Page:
PHILADELPHIA (FOX 29) - A landmark historic church in Old City is preparing for renovations similar to those taking place at the Notre Dame Cathedral in Paris.
The French capital's iconic structure was engulfed in flames on Monday, with ash pouring onto tourists and flames shooting out of the world-famous 12th-century monument.
Chris Church, which was founded in 1695 and sits on the unit block of North American Street, was the birthplace of the U.S. Episcopal Church.
The church building dates from 1723, but the tower wasn't completed until 1754. The tower was the work of Robert Smith, one of America's earliest architects.
Now, the steeple at the landmark historic church is leaning and its supporting tower needs some serious structural stabilization.
Thanks to a $500,000 grant from the National Endowment for the Humanities, the church can shore up the tower and steeple that for 56 years made it the tallest structure in North America. In the last 50 years, engineers installed two steel structural supports inside Christ Church's tower. Now, there is a need for six more, said Barbara Hogue, executive director of the Christ Church preservation fund.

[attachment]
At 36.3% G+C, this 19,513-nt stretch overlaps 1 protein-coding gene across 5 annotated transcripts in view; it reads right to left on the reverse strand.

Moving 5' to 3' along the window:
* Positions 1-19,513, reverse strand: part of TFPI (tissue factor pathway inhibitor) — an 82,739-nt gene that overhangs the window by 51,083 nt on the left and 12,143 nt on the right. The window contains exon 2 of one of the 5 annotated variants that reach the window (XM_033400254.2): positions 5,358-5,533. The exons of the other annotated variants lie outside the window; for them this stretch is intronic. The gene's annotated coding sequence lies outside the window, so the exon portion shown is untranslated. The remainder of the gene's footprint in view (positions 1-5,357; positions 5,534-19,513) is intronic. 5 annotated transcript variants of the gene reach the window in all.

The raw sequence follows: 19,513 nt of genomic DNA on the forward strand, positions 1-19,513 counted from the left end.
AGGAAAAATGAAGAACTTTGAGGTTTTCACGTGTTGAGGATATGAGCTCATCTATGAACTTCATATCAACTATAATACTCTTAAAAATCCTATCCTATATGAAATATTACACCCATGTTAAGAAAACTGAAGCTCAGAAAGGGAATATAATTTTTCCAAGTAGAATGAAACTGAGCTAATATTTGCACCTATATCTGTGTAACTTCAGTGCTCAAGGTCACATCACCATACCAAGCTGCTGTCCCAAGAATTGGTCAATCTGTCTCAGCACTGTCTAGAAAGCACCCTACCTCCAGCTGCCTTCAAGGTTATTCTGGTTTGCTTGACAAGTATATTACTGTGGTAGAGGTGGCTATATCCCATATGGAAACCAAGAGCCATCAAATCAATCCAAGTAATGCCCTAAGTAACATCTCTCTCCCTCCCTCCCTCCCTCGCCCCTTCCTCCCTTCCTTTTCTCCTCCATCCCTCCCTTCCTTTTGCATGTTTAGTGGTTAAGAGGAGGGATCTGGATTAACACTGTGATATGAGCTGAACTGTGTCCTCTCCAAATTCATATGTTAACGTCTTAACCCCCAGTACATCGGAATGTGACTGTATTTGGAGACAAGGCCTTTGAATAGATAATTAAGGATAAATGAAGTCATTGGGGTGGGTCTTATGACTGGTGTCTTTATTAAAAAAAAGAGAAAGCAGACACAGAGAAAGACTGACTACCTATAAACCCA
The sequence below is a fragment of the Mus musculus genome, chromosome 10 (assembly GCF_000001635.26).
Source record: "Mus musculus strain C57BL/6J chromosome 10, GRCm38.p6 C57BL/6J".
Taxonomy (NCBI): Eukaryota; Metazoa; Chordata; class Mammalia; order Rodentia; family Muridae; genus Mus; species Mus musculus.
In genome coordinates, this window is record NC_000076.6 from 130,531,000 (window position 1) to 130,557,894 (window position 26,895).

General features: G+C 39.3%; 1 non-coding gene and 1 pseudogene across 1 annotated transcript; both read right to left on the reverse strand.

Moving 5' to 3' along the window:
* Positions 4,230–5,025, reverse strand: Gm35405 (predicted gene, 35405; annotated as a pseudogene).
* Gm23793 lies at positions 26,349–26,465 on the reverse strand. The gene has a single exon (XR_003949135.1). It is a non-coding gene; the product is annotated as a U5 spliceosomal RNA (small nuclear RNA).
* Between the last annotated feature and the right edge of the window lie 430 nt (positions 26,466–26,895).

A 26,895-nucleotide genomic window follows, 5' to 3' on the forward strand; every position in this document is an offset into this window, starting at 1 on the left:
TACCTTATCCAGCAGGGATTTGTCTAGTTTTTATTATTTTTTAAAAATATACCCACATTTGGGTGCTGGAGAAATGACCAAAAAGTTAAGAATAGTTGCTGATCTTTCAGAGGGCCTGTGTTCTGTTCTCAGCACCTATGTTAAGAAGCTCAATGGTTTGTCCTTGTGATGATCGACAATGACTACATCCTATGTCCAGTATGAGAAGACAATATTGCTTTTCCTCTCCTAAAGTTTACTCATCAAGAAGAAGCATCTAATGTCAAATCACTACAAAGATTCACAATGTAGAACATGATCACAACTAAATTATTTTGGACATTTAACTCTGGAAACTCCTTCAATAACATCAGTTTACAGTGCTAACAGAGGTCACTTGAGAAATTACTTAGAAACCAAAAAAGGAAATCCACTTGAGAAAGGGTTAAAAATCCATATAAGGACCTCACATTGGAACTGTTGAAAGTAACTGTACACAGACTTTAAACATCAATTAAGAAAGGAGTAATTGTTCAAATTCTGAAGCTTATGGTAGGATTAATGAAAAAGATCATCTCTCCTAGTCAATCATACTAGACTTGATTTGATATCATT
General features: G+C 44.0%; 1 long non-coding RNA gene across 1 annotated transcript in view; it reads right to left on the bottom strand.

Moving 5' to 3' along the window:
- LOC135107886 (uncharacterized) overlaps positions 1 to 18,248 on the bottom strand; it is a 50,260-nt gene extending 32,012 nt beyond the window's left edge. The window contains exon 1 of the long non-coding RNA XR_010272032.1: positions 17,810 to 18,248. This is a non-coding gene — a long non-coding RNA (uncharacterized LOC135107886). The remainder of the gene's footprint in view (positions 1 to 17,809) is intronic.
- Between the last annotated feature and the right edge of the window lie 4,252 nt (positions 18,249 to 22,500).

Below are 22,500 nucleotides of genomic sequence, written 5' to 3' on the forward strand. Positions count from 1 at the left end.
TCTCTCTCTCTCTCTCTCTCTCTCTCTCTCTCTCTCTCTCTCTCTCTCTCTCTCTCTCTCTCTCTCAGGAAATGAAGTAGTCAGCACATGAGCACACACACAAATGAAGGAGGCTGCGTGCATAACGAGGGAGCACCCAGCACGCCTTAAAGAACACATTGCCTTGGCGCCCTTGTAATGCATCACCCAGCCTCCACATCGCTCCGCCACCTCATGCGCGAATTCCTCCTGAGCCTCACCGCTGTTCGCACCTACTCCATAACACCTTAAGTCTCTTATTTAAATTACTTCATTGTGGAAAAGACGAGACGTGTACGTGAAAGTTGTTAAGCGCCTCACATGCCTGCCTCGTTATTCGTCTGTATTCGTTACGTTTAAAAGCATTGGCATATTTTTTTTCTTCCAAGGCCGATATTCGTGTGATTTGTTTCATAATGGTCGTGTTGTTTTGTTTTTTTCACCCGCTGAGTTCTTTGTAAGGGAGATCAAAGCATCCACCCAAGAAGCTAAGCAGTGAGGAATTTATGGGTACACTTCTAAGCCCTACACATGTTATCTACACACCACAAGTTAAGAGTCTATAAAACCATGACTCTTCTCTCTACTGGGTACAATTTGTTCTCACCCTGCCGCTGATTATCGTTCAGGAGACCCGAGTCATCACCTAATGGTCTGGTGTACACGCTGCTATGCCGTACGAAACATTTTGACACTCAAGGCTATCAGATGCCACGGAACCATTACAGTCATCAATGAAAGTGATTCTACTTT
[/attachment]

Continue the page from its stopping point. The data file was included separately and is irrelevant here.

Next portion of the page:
The steeple itself is tilted 22 inches off center, said the Rev. Timothy Stafford. The supports won't straighten it, but will stop the listing.
The whole project will take about $3 million, and the church has raised $2.5 million, including the new grant. The most expensive part of the project is the scaffolding itself, Hogue said, which will cost about $500,000.
The work could move quickly, and they hope to start in June and finish by December, Hogue said.
Church officials in Philadelphia emphasis the importance of preserving sites like Chris Church and the Notre Dame Cathedral in Paris.
"They are very much the soul of the country in many ways," said Stafford. "You have to preserve them because that is patronage of the very people of the nation. And they inspire, they give meaning, they give structure. Whatever it takes."
The Associated Press contributed to this report.